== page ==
That first interview with al Arabiya gave us a foretaste of two subsequent themes: the apology for what America had purportedly done, and what a Barack Hussein Obama, of postracial, postnational magnetism, could offer as redress. (At the time, a bewildered foreign student of about 21 asked me of all this apologizing abroad, “Why does Obama listen to those who trash America when most of them can’t even keep their electricity going, or their streets free of sh-t?”)
Did any of his advisors then warn our young Hippolytus to hush — and limit the apologies to a single occasion? (Or to remind him that a President is elected to keep his country safe and its interests paramount, not to be judged a Gandhi by a mostly corrupt global media).
Those of us who wrote about these telltale signs even then were suspected of racism, as our great leader pressed on with apologies, bows, crazy appointments, and a strange sort of split personality.
Obama I, for example, cynically embraced much of the Bush agenda that, just weeks earlier, he had branded as either unconstitutional or dangerous. We had seen that about-face with public financing during the campaign, but the shamelessness by which yesterday’s shredding of the Constitution suddenly transmogrified into (albeit quietly) a sober and judicious anti-terrorism tool was quite stunning. An Iraq lost to a “not working” surge that should be vacated by “March 2008” suddenly became a success due to Obama’s “winding down the war.”
In Animal Farm fashion, tribunals, renditions, Predators, wiretaps, and intercepts were now suddenly rewritten on the barn wall — as were the strictures against lobbyists. We got doctrinaire Chicago-style, take-no-prisoners sleazy politics — that saw everything from buying off those in the Congress with huge largess to predicating stimuli distribution of the basis of political fealty — as the signature of the greatest reformer and ethicist in presidential history.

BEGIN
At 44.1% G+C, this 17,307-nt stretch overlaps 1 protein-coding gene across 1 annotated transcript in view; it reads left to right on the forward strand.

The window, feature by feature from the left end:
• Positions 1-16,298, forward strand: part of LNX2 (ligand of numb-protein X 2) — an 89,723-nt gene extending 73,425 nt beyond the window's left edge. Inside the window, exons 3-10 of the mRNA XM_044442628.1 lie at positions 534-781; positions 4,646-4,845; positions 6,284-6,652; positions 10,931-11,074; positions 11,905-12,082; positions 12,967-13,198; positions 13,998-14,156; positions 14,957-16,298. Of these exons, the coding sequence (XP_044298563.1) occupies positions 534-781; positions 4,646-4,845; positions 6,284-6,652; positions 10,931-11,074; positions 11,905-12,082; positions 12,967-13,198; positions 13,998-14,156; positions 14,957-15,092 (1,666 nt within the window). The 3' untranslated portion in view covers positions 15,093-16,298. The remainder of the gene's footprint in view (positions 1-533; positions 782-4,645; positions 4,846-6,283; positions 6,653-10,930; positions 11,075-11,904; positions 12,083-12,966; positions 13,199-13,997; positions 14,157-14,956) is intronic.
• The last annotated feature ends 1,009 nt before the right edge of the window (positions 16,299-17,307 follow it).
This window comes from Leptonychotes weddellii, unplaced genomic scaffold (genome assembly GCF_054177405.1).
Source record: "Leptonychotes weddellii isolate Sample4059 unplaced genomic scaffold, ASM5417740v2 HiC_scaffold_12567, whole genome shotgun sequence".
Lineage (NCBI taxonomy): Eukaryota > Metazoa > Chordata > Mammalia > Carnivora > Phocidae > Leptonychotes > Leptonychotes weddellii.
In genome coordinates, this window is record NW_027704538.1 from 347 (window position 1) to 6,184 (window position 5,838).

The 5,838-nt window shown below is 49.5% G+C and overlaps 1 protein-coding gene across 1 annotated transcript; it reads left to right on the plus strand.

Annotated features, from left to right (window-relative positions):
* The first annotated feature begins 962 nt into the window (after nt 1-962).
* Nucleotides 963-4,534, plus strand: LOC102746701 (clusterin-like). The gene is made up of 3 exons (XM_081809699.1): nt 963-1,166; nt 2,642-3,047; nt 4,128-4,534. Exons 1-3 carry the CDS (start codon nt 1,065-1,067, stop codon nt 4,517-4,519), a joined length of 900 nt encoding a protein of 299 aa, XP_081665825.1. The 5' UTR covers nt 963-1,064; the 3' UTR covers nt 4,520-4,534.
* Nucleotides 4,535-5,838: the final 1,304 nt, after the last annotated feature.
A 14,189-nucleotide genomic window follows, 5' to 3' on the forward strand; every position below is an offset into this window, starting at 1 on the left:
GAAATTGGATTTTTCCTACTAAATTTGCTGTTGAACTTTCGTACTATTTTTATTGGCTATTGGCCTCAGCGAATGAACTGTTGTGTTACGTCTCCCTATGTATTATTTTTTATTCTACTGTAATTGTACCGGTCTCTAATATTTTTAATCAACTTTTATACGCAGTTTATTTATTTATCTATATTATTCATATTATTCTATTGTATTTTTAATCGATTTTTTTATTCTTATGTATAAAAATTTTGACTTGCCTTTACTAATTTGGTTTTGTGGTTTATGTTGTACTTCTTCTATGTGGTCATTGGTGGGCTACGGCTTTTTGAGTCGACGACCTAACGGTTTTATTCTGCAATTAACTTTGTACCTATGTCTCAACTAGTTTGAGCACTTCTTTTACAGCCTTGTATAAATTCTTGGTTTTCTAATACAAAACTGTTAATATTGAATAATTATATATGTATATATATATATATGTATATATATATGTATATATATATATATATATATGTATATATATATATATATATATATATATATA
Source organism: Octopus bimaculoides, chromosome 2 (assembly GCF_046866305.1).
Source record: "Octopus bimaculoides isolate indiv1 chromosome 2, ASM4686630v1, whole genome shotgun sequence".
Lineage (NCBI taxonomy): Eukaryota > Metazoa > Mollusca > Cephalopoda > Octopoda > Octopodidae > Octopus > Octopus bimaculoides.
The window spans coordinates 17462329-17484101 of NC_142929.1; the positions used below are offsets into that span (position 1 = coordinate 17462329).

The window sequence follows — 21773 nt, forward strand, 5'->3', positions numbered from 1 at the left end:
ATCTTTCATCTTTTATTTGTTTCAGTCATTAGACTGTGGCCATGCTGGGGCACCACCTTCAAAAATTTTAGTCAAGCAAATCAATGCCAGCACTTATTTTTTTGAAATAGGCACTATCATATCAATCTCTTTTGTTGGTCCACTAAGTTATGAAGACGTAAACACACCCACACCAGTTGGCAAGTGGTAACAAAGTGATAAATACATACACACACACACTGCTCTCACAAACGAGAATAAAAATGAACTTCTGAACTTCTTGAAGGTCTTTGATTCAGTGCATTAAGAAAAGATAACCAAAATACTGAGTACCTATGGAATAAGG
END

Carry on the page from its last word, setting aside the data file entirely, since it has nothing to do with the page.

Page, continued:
And as a sop to the left, the base at least received false promises to close Guantanamo within a year, new euphemisms like “man-made disasters” and “overseas contingency operations,” and supposed promises to try KSM, the grand planner of 9/11, in New York (I wager that vow will be Guantanamoized).
And Dr. Obama
But then in a sudden fit, Obama II would appear as an extreme statist, far beyond what we had seen in the Democratic Party since Jimmy Carter and the first few weeks of the Clinton administration.
Thus came the wars against Fox News, the tea parties and town-halls, the promises of gargantuan new taxes, the mega-deficits, the ramming through of government-controlled health care, cap and trade on the horizon, and always that loony partisanship — at NEA a boast of a creepy sort of grants for obeisance and Obama as the new Caesar, at the Justice Department the dismissal of the voting intimidation by the Black Panthers, and the attack on the CIA, and abroad the constant blame Bush/reset button rhetoric.
The more observers warned Obama that this was hardly reaching across the aisle and bipartisanship, that Bush was not quite as bad as charged (cf. his successful anti-terrorism protocols, the winning surge in Iraq, and the good relations with Britain, France, Germany, India, and China), and that hypocrisy had reached new levels even for Washington (a tax violator at Treasury would enforce tax law shepherded through the Congress by an even greater tax violator overseeing Ways and Means), the more our Oedipus railed and shunned advice.
More on the second half of Obama’s tragedy in a few hours…
But, wait, a final thought: not since 9/11 have so many terrorist plots been uncovered in a single year. (In fact, over one-third of all the efforts to repeat 9/11 have occurred in 2009—just as the United States has made unprecedented efforts to renounce the prior war on terror, to demonize a prior President, to use euphemism, to bow and apologize abroad, to turn war into jurisprudence, and to reach out to the Muslim world. Perhaps our Oedipus can determine whether there is a connection?)